Imports of beef from Brazil have spiked in the last two years as U.S. demand for processing-grade beef has substantially increased. In January 2022 alone, imports reached nearly 100 million pounds—a more than 500 percent increase relative to the same month a year earlier—with fresh beef accounting for 83 million pounds.
Historically, imports from Brazil primarily consisted of heat-treated beef products, including prepared or preserved beef. In February 2020, the USDA Food Safety and Inspection Service determined that fresh beef from Brazil was eligible for import. As a result, beef imports from Brazil have risen. Record high U.S. beef prices and drought-impacted supplies in Australia, where the United States would otherwise source beef, have also contributed to growing imports of processing-grade beef from Brazil.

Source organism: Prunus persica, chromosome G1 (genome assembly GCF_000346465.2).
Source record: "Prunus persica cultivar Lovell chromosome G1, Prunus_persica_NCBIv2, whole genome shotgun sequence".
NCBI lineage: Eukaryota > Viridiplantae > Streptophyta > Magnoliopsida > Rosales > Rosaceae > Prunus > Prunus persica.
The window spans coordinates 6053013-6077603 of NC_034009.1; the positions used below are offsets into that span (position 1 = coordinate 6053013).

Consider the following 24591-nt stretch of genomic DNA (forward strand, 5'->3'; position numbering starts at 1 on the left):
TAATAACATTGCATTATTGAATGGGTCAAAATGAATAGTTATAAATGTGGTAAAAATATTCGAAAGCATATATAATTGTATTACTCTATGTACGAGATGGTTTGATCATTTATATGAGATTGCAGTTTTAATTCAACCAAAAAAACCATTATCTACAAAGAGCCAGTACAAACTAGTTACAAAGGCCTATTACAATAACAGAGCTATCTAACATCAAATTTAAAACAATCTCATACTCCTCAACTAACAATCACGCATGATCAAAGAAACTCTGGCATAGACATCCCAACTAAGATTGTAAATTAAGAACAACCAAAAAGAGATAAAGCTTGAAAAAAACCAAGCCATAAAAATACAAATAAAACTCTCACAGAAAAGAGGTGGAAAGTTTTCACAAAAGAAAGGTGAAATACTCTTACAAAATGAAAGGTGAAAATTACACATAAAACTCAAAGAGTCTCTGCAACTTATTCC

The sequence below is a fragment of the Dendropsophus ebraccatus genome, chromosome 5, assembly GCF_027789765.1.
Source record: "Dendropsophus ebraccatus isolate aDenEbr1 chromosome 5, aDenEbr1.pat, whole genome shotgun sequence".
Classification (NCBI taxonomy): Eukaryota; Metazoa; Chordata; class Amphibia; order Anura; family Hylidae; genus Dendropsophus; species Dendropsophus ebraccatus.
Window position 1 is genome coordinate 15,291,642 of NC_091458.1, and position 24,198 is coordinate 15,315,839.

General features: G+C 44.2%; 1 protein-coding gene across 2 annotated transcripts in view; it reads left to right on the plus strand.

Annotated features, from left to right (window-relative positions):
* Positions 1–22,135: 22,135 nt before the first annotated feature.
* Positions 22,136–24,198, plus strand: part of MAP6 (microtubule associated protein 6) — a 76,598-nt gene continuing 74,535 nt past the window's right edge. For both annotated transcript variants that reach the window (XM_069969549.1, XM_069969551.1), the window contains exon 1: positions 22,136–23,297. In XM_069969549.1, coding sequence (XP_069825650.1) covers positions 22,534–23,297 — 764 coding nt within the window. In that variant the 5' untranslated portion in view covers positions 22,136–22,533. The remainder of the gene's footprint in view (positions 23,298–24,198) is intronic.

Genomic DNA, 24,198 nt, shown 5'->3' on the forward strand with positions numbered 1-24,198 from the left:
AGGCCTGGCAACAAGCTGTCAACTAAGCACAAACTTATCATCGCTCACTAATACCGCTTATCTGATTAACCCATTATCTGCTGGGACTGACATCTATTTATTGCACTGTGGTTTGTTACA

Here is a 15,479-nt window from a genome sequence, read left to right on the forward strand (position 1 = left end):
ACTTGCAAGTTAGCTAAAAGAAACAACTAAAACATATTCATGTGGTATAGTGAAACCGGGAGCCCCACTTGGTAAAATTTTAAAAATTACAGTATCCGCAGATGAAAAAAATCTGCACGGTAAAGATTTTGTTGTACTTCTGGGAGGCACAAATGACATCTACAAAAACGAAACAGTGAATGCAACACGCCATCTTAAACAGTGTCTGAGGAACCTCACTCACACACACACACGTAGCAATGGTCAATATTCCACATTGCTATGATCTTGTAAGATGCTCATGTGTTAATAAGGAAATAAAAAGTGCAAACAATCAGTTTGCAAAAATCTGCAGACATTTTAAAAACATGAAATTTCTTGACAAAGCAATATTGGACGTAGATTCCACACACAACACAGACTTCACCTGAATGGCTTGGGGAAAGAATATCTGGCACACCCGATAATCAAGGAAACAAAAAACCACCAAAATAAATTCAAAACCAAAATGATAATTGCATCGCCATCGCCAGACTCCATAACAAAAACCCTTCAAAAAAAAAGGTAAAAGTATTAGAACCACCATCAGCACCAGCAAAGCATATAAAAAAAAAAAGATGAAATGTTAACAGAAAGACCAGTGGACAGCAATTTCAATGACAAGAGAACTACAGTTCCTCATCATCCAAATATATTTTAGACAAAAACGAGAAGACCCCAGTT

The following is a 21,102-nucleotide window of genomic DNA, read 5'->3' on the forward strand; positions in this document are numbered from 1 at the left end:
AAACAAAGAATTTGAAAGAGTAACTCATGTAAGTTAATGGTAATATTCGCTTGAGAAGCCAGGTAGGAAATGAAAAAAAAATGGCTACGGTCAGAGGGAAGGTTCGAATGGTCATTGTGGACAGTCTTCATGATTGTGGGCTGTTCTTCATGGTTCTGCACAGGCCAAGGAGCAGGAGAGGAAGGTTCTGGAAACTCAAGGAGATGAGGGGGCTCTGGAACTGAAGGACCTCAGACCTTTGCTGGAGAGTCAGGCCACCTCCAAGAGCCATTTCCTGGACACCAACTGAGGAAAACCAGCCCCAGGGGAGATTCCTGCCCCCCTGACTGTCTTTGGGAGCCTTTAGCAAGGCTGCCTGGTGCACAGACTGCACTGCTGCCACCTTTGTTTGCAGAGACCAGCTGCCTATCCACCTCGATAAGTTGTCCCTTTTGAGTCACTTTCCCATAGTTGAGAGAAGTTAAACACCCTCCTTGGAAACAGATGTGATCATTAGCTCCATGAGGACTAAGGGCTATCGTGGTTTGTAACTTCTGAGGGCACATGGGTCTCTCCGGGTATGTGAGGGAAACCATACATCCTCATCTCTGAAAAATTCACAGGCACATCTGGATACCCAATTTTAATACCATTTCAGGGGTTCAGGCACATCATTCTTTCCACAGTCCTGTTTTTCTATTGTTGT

Further, in September 2021, China—the destination for more than 40 percent of Brazilian beef exports in 2021—temporarily embargoed imports of Brazilian beef based on animal health concerns. The embargo was lifted in December 2021, but not before some of Brazil’s beef was redirected to other markets, including the United States. Further increases in U.S. imports of fresh beef from Brazil are limited by the tariff rate quota system. Beef imported from Brazil enters the United States under the open quota system. Once the quota is filled, imports of fresh beef from Brazil would be subject to a higher tariff, reducing the beef’s competitiveness with sources from other countries.